• Stay away from stripes and elaborate patterns, as these will vibrate on screen.
  • If you’re selling a product with fragrance, choose visual cues that connote the scent (a lemon illustration for citrus scents, for example).
  • Choose packaging that is easy to use and apply, as demonstrations of product use are crucial.

For home shopping, your product will need to have easily understood results to succeed. Home shopping works best when befores and afters or statistics such as “95% of participants saw fewer wrinkles” are presented to the audience. Try to ensure these results are demonstrable, so home viewers can see the results.

Making More Objective Decisions

These are just some of the factors and influences we consider when designing packaging. Of course, all of these deliberations must be weighed and balanced with the unique goals and personality of the brand itself. However, when armed with the objective lenses we have outlined above, subjective decisions about packaging design can become much more objective.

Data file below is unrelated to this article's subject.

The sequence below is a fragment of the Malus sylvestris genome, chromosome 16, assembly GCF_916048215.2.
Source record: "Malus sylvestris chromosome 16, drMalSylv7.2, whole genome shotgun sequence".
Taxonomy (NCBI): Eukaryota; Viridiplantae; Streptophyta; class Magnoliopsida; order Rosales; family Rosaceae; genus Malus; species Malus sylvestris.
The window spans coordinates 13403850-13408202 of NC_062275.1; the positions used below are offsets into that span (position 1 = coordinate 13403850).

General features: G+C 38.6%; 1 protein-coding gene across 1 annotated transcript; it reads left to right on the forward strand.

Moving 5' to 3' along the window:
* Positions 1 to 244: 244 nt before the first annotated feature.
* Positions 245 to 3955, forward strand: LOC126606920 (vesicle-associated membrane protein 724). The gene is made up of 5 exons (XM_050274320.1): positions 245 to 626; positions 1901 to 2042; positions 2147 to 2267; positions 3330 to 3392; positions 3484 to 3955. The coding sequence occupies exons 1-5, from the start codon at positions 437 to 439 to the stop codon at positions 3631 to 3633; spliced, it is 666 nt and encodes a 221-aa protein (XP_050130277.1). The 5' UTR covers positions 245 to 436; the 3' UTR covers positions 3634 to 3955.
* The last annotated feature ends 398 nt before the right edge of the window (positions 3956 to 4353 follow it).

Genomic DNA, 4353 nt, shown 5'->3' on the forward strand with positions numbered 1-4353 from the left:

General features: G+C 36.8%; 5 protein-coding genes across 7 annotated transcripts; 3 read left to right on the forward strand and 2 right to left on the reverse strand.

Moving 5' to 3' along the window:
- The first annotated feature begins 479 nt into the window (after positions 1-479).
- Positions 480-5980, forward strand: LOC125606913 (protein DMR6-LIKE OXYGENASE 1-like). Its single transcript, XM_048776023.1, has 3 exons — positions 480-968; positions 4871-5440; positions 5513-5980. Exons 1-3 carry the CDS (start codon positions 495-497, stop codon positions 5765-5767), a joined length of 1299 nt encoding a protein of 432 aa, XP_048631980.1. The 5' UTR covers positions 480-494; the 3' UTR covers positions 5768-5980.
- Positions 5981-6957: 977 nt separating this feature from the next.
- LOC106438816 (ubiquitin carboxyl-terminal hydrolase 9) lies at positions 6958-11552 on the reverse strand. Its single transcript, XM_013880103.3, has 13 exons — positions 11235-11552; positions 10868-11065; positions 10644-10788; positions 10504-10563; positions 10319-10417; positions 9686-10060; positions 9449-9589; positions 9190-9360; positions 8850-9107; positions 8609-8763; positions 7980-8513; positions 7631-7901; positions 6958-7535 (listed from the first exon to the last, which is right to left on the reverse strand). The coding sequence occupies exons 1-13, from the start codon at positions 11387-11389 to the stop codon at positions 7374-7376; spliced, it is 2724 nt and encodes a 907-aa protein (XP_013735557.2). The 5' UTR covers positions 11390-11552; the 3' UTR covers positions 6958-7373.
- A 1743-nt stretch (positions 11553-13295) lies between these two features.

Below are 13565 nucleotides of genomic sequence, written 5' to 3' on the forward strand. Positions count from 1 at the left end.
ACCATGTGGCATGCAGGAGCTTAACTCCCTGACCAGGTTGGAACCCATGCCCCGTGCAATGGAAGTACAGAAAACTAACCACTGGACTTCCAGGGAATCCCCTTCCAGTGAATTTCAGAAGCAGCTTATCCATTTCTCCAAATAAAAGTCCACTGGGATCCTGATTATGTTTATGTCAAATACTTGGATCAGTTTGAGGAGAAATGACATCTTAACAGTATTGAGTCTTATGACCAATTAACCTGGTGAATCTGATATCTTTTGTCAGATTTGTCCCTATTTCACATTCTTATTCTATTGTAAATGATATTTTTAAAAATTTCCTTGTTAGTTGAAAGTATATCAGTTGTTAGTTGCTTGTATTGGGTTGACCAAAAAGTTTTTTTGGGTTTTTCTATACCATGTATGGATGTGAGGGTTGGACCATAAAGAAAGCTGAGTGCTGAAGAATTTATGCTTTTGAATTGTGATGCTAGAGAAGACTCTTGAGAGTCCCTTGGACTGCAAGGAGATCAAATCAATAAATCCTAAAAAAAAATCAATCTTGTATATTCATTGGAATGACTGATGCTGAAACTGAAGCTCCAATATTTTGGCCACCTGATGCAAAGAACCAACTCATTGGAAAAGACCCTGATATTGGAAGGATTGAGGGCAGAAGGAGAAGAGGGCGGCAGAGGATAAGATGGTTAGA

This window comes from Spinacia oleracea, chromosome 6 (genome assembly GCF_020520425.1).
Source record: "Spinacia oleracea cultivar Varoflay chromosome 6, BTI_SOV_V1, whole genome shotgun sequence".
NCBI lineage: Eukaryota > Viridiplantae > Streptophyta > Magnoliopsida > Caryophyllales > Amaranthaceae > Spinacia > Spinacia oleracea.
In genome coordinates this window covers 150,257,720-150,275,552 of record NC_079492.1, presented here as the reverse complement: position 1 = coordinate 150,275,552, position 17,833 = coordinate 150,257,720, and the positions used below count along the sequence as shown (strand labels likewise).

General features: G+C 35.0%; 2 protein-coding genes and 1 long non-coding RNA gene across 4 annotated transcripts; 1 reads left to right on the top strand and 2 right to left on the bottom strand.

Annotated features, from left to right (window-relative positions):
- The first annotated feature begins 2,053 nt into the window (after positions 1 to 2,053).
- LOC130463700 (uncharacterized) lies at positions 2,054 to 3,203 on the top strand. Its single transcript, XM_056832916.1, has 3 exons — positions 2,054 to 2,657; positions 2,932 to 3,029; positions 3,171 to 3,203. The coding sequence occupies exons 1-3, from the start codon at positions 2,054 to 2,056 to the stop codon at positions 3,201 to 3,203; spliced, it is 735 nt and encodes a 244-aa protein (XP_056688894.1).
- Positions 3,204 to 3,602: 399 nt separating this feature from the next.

aAaron Smith and Monica Anderson, “Online Shopping and E-Commerce,” December 19, 2016; www.pewinternet.org/2016/12/19/online-shopping-and-e-commerce/



dSami Main, “QVC Has Quietly Become Successful With Streaming Audiences, and Nearly Half Its Revenue Is From Ecommerce,” June 28, 2017; http://www.adweek.com/tv-video/qvc-has-quietly-become-successful-with-streaming-audiences-and-nearly-half-its-revenue-is-from-ecommerce/


Sheri L. Koetting is the founder and chief strategist of MSLK, a marketing and design agency based in New York. MSLK specializes in helping beauty brands find their voice in today’s crowded marketplace through 360° brand positioning—from overall brand strategy to brand identity, packaging, retail experience, websites and social media campaigns; contact: [email protected].